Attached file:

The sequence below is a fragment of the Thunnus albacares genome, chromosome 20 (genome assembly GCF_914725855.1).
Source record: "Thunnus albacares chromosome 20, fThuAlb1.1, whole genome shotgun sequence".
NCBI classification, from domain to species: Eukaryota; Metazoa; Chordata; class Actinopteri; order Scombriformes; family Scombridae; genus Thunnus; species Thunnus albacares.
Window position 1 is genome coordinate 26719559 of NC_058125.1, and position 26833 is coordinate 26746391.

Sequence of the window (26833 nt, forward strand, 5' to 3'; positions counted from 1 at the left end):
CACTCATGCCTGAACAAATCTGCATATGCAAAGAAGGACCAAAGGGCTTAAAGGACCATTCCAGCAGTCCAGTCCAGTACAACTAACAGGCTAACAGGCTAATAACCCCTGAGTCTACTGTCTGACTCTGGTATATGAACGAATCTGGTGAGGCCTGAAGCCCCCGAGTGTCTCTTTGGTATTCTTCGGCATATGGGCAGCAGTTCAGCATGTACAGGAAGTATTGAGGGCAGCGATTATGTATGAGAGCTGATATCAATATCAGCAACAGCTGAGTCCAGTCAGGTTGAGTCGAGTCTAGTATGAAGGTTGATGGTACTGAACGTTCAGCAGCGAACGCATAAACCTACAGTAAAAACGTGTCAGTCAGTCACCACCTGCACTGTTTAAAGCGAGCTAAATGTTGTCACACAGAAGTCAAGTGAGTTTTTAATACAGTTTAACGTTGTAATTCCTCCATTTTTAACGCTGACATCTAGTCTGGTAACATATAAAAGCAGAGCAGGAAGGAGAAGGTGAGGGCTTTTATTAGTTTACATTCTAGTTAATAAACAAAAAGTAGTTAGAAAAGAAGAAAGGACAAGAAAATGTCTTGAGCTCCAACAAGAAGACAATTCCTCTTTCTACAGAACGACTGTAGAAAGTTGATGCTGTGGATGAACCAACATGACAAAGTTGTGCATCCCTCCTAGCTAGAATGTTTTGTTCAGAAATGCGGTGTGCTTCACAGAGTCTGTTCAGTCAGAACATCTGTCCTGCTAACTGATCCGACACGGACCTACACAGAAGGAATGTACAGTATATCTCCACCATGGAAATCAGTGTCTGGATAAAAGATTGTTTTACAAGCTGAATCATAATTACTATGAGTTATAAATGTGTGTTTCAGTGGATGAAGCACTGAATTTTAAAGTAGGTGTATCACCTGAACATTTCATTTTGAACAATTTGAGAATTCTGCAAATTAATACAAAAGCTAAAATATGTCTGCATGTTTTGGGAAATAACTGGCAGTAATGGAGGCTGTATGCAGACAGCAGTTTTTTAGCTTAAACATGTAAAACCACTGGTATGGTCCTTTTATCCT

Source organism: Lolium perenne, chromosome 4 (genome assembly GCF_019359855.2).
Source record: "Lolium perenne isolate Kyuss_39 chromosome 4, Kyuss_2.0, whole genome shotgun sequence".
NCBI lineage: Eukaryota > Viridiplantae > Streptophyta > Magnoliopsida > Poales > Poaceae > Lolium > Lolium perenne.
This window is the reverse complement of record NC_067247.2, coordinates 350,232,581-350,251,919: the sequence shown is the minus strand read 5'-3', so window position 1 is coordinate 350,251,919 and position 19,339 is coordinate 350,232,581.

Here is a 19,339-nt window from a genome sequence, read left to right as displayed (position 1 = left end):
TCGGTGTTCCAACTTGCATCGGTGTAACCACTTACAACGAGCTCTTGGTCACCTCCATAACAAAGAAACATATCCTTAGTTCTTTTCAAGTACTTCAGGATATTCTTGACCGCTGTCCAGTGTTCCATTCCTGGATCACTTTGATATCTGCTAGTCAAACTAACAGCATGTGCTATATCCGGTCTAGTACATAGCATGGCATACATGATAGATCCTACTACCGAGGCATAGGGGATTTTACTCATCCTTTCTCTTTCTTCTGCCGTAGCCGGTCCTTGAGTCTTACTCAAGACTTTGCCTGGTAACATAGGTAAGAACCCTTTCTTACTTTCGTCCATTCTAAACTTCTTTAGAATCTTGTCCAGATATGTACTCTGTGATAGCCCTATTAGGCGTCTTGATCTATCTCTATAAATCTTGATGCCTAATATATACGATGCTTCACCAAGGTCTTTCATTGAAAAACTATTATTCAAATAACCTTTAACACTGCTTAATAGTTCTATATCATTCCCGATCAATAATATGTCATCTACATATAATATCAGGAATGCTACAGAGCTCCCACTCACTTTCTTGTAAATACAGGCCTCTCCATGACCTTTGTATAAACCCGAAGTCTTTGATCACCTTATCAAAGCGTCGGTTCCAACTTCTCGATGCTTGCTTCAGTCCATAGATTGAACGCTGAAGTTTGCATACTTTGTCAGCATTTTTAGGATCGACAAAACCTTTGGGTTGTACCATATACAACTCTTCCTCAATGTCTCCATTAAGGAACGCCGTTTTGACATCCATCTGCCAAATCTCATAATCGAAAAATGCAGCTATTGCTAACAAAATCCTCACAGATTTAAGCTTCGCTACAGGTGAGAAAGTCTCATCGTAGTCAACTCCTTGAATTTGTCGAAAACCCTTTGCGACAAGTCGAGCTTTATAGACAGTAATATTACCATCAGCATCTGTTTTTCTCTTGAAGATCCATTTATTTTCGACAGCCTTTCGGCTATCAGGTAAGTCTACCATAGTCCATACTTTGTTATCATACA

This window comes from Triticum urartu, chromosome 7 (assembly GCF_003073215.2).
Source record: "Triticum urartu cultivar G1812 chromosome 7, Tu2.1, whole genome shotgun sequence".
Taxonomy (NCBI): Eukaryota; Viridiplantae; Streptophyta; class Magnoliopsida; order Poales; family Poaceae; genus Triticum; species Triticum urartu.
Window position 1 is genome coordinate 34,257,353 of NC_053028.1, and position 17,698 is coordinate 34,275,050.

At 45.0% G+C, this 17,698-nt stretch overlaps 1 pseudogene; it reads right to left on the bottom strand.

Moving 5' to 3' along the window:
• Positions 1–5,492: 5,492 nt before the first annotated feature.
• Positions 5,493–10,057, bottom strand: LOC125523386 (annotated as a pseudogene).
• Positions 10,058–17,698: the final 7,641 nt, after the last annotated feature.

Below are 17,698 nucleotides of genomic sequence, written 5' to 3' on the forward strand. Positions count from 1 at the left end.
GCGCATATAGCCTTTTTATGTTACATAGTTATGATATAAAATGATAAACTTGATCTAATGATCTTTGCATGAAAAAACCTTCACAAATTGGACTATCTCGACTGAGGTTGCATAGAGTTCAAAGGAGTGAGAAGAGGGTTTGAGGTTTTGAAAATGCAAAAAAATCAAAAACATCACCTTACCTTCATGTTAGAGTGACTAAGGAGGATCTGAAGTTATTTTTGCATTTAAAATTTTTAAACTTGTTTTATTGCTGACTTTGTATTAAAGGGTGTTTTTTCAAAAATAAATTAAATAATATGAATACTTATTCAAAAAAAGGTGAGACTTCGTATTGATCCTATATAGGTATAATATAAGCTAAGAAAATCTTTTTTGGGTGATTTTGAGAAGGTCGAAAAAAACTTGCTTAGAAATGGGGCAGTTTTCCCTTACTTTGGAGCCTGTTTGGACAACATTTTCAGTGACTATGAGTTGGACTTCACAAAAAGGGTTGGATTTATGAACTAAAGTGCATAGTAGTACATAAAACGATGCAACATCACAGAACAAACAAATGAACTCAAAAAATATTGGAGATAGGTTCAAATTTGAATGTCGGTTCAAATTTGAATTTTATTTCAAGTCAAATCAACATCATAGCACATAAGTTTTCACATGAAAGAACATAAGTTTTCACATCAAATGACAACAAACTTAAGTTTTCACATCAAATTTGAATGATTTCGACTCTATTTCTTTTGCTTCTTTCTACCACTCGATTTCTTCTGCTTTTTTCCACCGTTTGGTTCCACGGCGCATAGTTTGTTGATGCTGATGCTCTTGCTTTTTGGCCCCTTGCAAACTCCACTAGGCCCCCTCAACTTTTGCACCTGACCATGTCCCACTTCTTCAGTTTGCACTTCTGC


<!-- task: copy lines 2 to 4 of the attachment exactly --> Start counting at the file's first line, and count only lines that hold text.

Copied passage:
Source record: "Thunnus albacares chromosome 20, fThuAlb1.1, whole genome shotgun sequence".
NCBI classification, from domain to species: Eukaryota; Metazoa; Chordata; class Actinopteri; order Scombriformes; family Scombridae; genus Thunnus; species Thunnus albacares.
Window position 1 is genome coordinate 26719559 of NC_058125.1, and position 26833 is coordinate 26746391.